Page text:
Brian Rhea Brian Rhea

To Work with a Team So Stunning, I Constantly Feel Dumb

When I started at Mocavo, I was working remote from Dallas because we were still trying to get the house sold and the family moved. I ended every day of my first two weeks with my head hung low. I'd Charlie Brown from my desk over to Laura and say, "They're going to fire me. They're so smart and fast, I just can't keep up. I suck."

Her reaction was appropriate. Somewhere between, "You're being too hard on yourself." and "Well then why aren't you at your computer right now, bruh?"

Over time, the paranoia associated with feeling ludicrously outmatched subsided, but the respect and admiration for the other people I worked with on a daily basis never did.

And that's what I want from here on out: To work with a team that's so stunning, I constantly feel dumb.

It's a scary (and intimidating) feeling to look around and realize that you may be the weakest link, but it also means that you're well-positioned to learn and grow. And learn some more.

Bizspeak aphorisms can be simplistic and exhausting, but I've always liked this one:

If you're the smartest person in the room, you're in the wrong room.

– A Smart Person

For me, the hardest obstacle to overcome in those situations where you are in "the right room" is finding the courage to ask for help.

Asking for Help Looks Like:

Literally asking for help. "Hey yo, I have no idea how this works. Explain like I'm five." That's easy when it's a big hairy monster, but when it's one of those things you think you should know by now – and you can usually tell – it's harder, but don't waste half a day running in circles, just ask.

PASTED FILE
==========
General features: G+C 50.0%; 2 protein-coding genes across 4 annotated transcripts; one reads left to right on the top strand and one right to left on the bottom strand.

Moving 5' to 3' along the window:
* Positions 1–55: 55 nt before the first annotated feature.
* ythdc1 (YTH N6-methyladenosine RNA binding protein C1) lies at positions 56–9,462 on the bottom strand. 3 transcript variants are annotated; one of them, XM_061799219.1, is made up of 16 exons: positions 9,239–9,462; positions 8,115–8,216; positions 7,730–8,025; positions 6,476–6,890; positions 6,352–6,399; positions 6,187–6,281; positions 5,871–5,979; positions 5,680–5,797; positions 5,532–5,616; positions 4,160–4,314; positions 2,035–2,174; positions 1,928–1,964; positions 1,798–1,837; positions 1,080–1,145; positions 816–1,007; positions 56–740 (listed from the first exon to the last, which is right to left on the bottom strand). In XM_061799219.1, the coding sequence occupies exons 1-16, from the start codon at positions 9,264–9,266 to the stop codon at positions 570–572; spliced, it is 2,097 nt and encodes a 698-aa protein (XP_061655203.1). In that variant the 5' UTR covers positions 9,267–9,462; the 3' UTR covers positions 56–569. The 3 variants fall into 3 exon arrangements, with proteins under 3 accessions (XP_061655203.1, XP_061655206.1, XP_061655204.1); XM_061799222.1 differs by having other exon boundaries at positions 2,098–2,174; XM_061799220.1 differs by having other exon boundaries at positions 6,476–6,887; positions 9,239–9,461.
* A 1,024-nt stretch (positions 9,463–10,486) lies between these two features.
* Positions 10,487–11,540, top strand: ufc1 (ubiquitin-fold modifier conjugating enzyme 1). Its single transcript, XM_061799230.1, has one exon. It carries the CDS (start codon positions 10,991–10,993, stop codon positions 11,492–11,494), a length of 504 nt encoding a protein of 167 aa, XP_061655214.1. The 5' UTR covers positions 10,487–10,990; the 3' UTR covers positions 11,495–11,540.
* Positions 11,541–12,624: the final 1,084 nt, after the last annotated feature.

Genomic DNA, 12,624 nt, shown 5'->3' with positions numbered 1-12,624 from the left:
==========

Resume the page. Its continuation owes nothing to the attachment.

Speaking up in a meeting when someone makes a reference that you don't get, but everyone else in the group is nodding yes. "Wait, wut? Sorry, what's a KPI?" Chances are decent that someone else who was just nodding thought, "Oh-sweet-sassy-molassey-thank-you-for-asking-that."

Admitting you don't know what to do. Sometimes all the research in the world leads you to a coin flip at best or a roulette wheel at worst. If that's all you've got, then present that and talk it out. Decisiveness is productive, yes. And assuming that you're right when you're in doubt is a good way to force yourself towards action. But, when I'm stumped, and I know I've got a team of brilliant people willing to jump in to a problem with me, I've found that good things happen when you say, "Peeps. I'm stumped on this one. What do you think?"

The Golden Rule Applies

(as it is wont to do)

I think having the freedom to admit gaps in your understanding without janking up your reputation leads to a team where trust, growth, and mutual respect are a given. If I believe that, and if I want that freedom from my co-workers and friends, then I'd better be sure I'm always communicating the idea that asking me for help or exposing some ignorance to me is a safe thing to do. I'm afraid I'm much better at this at work than in my personal life.

Anyway, never say stupid shit like:

  • You didn't know that?
  • I'm surprised you didn't know that.
  • Really? You haven't heard of that?

You see the pattern. The regular life analog is the dude who can't believe you haven't heard of his new favorite band (who opens for the opener and has sold about two-thousand-and-four albums isn't even on Spotify Apple Music). I'm susceptible to this one and want to be way better.

It's always ok to not know something and admit it. Especially if you're grindstone committed to getting it right from here on out.

Good luck, and here's to being the dumbest person in the room.

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